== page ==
It’s spring time as I write this, and students and teachers alike are thinking about the break and upcoming vacations. If you’re an international student, this particular time in the year, or any other vacation time, comes with its own challenges. We’ve previously covered what to do if you are staying in a dorm, or if you are staying at home while your host family goes on vacation. In both situations, you are depending on a level of self-reliance. Relative to those, going on vacation with your host family seems like a walk in the park.
However, if you’ve ever been on a vacation with your own family, you know that this isn’t always the case. Families cherish their time together, but going on a vacation brings with it its own stresses and tensions. Going on a trip with your host family, whether for just a weekend or an entire week, can be a rewarding, fun, and bond-forging experience. Keeping a few things in mind can ensure that everyone comes back rested, happy, and even closer than before.
Offer to pay your portion
In the previous article, we talked about financial discussion regarding vacations, so this may very well have been settled in advance. If not though, make sure you ask about it. You don’t want to already be on the road and then find out you are expected to contribute. No matter what, though, it is probably a good idea to offer to pay for your meals or lodging. You may be familiar with your situation, and what is expected, but it’s important to make sure you don’t allow your host family to feel like you take their hospitality for granted. Accepting, and even embracing, your responsibilities, is an important part of personal development, and a critical aspect of your study abroad experience.
That said, you should certainly plan out with your host family what you will be responsible for covering. They won’t consciously try to make you pay more than you can afford, but it is important to get ahead of things so there isn’t any misunderstanding down the line. As with so many things, communication is key.
Participate in the activities
In the history of family vacations, there has literally never been a single one in which everyone agreed on every event. Some people want to go to the pool, some want to go see nature, some want to drag everyone to the creepy/awesome museum– there is going to be disagreement on what to do. It is the inevitable group dynamic of human nature, even if all members share DNA.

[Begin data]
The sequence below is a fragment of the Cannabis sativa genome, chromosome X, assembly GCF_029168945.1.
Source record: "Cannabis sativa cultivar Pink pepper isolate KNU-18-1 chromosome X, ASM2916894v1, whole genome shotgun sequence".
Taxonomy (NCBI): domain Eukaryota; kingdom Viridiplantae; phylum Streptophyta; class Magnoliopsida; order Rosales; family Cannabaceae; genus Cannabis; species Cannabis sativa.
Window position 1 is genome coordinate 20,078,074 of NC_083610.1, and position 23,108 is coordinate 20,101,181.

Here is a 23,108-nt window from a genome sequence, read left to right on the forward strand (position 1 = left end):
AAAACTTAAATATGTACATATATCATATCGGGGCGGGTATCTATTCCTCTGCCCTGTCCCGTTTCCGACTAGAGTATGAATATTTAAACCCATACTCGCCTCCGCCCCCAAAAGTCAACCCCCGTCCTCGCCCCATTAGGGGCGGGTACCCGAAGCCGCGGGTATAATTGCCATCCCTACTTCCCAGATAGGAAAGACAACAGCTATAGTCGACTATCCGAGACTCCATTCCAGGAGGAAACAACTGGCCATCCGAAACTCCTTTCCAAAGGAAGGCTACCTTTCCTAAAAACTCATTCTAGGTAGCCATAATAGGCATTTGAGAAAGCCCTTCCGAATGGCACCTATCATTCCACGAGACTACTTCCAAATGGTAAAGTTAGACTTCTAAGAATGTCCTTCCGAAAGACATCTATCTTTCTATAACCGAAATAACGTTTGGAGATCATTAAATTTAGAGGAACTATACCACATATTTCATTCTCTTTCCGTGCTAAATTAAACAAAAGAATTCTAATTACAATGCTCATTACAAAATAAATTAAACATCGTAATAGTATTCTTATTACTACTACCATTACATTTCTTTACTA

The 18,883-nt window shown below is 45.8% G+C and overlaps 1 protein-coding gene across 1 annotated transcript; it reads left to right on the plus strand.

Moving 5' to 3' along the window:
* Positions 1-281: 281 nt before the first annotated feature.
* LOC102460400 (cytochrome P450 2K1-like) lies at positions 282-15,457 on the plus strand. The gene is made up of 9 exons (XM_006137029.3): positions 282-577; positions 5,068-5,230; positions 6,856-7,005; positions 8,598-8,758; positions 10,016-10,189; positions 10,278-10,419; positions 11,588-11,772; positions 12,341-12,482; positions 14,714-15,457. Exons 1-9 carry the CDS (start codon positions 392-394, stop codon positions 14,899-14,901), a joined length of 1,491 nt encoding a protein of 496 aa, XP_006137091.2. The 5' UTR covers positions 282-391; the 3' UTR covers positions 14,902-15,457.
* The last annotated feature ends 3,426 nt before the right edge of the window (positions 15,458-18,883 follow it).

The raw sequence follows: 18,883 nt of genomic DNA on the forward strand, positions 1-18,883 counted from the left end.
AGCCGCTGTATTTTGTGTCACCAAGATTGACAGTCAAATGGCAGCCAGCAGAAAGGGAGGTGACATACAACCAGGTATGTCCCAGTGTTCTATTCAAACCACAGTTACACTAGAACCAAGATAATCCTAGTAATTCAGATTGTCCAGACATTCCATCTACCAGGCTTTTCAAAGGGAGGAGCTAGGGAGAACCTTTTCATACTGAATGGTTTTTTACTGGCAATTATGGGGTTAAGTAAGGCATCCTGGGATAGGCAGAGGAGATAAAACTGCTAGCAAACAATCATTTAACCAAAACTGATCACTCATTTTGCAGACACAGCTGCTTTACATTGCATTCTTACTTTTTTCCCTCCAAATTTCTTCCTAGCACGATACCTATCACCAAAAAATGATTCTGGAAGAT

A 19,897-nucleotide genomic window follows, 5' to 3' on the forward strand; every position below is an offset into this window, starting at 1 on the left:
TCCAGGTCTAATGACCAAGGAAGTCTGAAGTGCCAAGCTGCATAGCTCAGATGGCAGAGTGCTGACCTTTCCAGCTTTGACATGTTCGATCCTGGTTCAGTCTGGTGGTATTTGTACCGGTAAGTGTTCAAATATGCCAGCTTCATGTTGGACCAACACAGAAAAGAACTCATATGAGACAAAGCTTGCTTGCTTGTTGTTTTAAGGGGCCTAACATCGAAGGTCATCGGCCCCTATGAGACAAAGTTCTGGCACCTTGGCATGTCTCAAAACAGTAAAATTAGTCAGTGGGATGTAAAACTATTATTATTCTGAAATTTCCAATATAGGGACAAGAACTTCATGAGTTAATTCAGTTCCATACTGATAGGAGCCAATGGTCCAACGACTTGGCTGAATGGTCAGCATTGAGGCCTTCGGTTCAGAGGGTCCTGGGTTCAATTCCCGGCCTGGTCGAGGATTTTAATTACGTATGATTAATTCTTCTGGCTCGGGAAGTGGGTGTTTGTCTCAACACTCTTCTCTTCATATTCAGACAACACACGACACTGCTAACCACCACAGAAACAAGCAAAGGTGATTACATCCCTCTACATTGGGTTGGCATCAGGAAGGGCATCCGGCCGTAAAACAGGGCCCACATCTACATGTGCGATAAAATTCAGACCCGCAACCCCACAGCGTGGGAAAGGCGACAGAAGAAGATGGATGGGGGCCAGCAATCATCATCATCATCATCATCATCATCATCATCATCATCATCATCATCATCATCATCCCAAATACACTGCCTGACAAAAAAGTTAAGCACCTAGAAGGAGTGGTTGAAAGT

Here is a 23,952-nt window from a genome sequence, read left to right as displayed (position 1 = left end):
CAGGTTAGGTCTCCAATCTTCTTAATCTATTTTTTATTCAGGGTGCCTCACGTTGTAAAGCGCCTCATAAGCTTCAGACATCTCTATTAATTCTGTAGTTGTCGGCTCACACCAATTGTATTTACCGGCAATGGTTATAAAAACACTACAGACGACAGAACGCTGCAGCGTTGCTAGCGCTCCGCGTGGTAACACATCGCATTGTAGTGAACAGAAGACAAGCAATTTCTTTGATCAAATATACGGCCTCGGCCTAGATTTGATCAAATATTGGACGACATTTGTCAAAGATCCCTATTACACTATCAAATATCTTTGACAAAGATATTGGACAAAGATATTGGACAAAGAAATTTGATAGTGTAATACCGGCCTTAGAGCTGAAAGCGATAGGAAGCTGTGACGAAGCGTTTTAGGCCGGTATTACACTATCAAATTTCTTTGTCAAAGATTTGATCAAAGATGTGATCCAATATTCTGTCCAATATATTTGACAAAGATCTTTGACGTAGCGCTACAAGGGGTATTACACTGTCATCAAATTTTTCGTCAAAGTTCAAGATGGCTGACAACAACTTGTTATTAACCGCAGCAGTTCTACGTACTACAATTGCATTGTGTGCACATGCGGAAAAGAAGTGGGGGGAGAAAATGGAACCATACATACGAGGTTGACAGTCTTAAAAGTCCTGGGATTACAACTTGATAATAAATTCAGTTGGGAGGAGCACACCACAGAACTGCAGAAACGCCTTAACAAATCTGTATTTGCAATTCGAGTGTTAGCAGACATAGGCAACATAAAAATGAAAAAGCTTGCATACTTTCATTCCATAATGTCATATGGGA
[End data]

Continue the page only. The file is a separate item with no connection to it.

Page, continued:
So in disputes, make your opinion known, but be sure to go along with whatever final decision is made. They will take your opinion into account, and probably go out of their way to accommodate you since you will most likely have not seen anything on the list, but parents have to make sure everyone is happy, or at the very least minimize disappointment. As a relative outsider, so to speak, you can help them in that by participating in things cheerfully, even if it may not be your first choice. That shouldn’t be hard- you are here to try new things and see new sites, so try to remain open to anything. You might find your new favorite museum.
Take everything in
Here’s the thing about taking a family trip while studying abroad: you’re going somewhere you’ve never been. Maybe the family goes to the Maine coast and the Acadia state park every year, and maybe the other kids are bored with it. However, it is new to you. You have a chance at an amazing experience, no matter where you are.
The heart of vacationing is travel, seeing new things, having new experiences, and also working on your interpersonal skills outside of your comfort zone. What else does that sound like? Exactly: it sounds like studying abroad. A vacation is your international trip, only heightened. You have a chance to get to know your host family better, to get to know yourself better, and to see more of America than would have been possible on your own. Participating in a family vacation could end up being one of the most important parts of your study abroad experience.
The international student experience is both challenging and exciting. Whether you are a student considering studying in America, their parent, the host family, the Head of School, an international coordinator, or even a potential classmate, there are as many opportunities for confusion as there are to learn. The ISPA is here to help bridge that gap, to ensure that this opportunity and adventure is met with the highest level of success.